Trotti A, Bellm LA, Epstein JB, Frame D, Fuchs HJ, Gwede CK, Komaroff E, et al. Mucositis incidence, severity and associated outcomes in patients with head and neck cancer receiving radiotherapy with or without chemotherapy: a systematic literature review. Radiat Oncol. 2003;66(3):253–62. doi: 10.1016/S0167-8140(02)00404-8.CrossRefGoogle Scholar
  20. 20.
    Bentzen SM, Saunders MI, Dische S, Bond SJ. Radiotherapy-related early morbidity in head and neck cancer: quantitative clinical radiobiology as deduced from the CHART trial. Radiother Oncol. 2001;60(2):123–35. doi: 10.1016/s0167-8140(01)00358-9.PubMedCrossRefGoogle Scholar
  21. 21.
    Piquet M-A, Ozsahin M, Larpin I, Zouhair A, Coti P, Monney M, Monnier P, et al. Early nutritional intervention in oropharyngeal cancer patients undergoing radiotherapy. Support Care Cancer. 2002;10(6):502–4. doi: 10.1007/s00520-002-0364-1.PubMedCrossRefGoogle Scholar
  22. 22.
    Chen AM, Li B-Q, Lau DH, Farwell DG, Luu Q, Stuart K, Newman K, et al. Evaluating the role of prophylactic gastrostomy tube placement prior to definitive chemoradiotherapy for head and neck cancer. Int J Radiat Oncol Biol Phys. 2010;78(4):1026–32. doi: 10.1016/j.ijrobp.2009.09.036.PubMedCrossRefGoogle Scholar
  23. 23.
    Newman LA, Vieira F, Schwiezer V, Samant S, Murry T, Woodson G, Kumar P, et al. Eating and weight changes following chemoradiation therapy for advanced head and neck cancer. Arch Otolaryngol Head Neck Surg. 1998;124(5):589–92. doi: 10.1001/archotol.124.5.589.PubMedCrossRefGoogle Scholar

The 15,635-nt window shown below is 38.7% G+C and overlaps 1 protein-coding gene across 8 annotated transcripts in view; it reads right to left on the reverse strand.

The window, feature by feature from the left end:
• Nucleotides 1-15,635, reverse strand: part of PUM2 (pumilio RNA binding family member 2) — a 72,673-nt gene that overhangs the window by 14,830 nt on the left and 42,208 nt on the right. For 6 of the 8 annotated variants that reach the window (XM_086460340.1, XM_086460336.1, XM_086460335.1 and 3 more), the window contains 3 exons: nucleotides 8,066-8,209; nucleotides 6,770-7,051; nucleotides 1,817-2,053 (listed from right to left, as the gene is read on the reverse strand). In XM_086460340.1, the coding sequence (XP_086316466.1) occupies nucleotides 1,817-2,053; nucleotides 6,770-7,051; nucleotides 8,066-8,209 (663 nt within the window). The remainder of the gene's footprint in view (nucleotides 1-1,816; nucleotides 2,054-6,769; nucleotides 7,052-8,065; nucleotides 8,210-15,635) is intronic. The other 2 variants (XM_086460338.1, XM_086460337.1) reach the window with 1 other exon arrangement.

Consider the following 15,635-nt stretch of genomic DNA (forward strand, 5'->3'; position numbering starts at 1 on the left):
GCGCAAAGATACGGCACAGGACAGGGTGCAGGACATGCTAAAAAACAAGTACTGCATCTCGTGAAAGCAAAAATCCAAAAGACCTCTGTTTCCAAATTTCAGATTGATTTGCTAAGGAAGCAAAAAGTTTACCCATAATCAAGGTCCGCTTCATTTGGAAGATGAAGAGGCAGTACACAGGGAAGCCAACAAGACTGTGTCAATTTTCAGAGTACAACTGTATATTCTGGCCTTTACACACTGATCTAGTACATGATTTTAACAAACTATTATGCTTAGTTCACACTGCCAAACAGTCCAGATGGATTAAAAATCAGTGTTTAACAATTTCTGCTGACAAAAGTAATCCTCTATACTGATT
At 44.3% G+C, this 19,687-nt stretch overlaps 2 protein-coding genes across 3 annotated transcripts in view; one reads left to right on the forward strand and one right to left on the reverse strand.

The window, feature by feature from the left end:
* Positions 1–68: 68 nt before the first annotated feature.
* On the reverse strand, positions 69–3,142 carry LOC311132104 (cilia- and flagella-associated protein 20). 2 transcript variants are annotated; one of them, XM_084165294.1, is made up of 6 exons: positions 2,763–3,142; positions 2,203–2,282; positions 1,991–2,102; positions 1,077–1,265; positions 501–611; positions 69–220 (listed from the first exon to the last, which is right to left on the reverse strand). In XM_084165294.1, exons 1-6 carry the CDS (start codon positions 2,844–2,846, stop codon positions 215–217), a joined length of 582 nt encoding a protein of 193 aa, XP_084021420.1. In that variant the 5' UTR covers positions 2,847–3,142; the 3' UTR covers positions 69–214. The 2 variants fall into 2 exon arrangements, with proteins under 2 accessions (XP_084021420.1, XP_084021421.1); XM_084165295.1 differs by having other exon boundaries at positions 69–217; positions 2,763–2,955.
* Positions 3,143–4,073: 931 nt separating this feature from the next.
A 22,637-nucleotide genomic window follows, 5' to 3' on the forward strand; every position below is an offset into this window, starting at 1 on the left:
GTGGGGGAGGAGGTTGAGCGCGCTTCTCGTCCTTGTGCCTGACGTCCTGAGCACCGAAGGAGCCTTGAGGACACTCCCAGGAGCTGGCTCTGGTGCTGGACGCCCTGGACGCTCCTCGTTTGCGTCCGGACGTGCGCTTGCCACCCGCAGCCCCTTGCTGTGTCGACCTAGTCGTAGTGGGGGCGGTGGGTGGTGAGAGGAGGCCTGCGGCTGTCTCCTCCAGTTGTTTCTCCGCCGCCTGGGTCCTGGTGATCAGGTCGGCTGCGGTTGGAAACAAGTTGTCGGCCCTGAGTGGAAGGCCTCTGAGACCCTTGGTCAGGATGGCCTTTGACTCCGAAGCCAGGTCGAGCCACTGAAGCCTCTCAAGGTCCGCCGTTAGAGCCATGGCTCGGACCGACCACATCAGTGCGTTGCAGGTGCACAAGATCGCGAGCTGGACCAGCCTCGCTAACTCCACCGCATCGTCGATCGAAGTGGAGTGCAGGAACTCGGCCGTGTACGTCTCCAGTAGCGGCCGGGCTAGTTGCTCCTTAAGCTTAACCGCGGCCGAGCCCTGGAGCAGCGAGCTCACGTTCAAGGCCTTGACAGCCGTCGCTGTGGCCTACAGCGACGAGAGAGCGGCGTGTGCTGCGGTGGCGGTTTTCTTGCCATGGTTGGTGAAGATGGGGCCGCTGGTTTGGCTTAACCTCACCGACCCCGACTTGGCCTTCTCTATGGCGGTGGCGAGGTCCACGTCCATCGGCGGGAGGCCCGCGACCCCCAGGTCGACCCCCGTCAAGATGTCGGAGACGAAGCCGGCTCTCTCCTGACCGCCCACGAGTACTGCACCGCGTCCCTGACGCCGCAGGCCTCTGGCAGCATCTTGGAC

24. 24.
    Beaver ME, Matheny KE, Roberts DB, Myers JN. Predictors of weight loss during radiation therapy. Otolaryngol Head Neck Surg. 2001;125(6):645–8. doi: 10.1067/mhn.2001.120428.PubMedCrossRefGoogle Scholar
  25. 25.
    Colasanto JM, Prasad P, Nash MA, Decker RH, Wilson LD. Nutritional support of patients undergoing radiation therapy for head and neck cancer. Oncology. 2005;19(3):371–9.PubMedGoogle Scholar
  26. 26.
    Lee JH, Machtay M, Unger LD, Weinstein GS, Weber RS, Chalian AA, Rosenthal DI. Prophylactic gastrostomy tubes in patients undergoing intensive irradiation for cancer of the head and neck. Arch Otolaryngol Head Neck Surg. 1998;124(8):871–5. doi: 10.1001/archotol.124.8.871.PubMedCrossRefGoogle Scholar
  27. 27.
    Nayel H, El-Ghoneimy E, El-Haddad S. Impact of nutritional supplementation on treatment delay and morbidity in patients with head and neck tumors treated with irradiation. Nutrition. 1992;8(1):13–8.PubMedGoogle Scholar
  28. 28.